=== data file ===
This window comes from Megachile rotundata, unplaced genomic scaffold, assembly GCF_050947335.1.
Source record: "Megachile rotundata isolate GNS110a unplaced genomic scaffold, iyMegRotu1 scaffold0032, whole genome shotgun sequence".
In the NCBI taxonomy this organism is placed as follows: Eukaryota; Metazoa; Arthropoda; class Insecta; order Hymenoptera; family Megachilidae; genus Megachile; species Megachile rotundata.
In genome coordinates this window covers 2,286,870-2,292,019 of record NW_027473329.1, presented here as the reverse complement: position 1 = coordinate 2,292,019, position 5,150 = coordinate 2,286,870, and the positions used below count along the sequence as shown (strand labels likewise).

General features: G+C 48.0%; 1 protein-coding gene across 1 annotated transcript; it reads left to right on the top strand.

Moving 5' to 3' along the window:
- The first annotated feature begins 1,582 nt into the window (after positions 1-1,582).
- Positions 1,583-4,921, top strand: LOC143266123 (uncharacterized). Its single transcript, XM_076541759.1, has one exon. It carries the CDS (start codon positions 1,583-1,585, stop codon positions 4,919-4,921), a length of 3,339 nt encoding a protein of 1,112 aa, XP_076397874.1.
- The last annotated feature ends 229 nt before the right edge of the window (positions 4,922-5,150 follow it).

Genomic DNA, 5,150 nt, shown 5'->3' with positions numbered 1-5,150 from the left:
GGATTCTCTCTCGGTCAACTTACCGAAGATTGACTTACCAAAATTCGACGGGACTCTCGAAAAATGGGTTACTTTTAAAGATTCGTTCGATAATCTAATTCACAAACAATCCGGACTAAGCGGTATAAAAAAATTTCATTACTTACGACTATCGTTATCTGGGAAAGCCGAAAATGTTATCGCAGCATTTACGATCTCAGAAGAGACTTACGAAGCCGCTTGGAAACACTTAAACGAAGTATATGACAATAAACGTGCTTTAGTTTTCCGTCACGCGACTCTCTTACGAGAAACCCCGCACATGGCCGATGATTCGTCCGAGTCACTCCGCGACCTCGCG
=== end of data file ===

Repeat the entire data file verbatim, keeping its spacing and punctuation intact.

This window comes from Megachile rotundata, unplaced genomic scaffold, assembly GCF_050947335.1.
Source record: "Megachile rotundata isolate GNS110a unplaced genomic scaffold, iyMegRotu1 scaffold0032, whole genome shotgun sequence".
In the NCBI taxonomy this organism is placed as follows: Eukaryota; Metazoa; Arthropoda; class Insecta; order Hymenoptera; family Megachilidae; genus Megachile; species Megachile rotundata.
In genome coordinates this window covers 2,286,870-2,292,019 of record NW_027473329.1, presented here as the reverse complement: position 1 = coordinate 2,292,019, position 5,150 = coordinate 2,286,870, and the positions used below count along the sequence as shown (strand labels likewise).

General features: G+C 48.0%; 1 protein-coding gene across 1 annotated transcript; it reads left to right on the top strand.

Moving 5' to 3' along the window:
- The first annotated feature begins 1,582 nt into the window (after positions 1-1,582).
- Positions 1,583-4,921, top strand: LOC143266123 (uncharacterized). Its single transcript, XM_076541759.1, has one exon. It carries the CDS (start codon positions 1,583-1,585, stop codon positions 4,919-4,921), a length of 3,339 nt encoding a protein of 1,112 aa, XP_076397874.1.
- The last annotated feature ends 229 nt before the right edge of the window (positions 4,922-5,150 follow it).

Genomic DNA, 5,150 nt, shown 5'->3' with positions numbered 1-5,150 from the left:
GGATTCTCTCTCGGTCAACTTACCGAAGATTGACTTACCAAAATTCGACGGGACTCTCGAAAAATGGGTTACTTTTAAAGATTCGTTCGATAATCTAATTCACAAACAATCCGGACTAAGCGGTATAAAAAAATTTCATTACTTACGACTATCGTTATCTGGGAAAGCCGAAAATGTTATCGCAGCATTTACGATCTCAGAAGAGACTTACGAAGCCGCTTGGAAACACTTAAACGAAGTATATGACAATAAACGTGCTTTAGTTTTCCGTCACGCGACTCTCTTACGAGAAACCCCGCACATGGCCGATGATTCGTCCGAGTCACTCCGCGACCTCGCG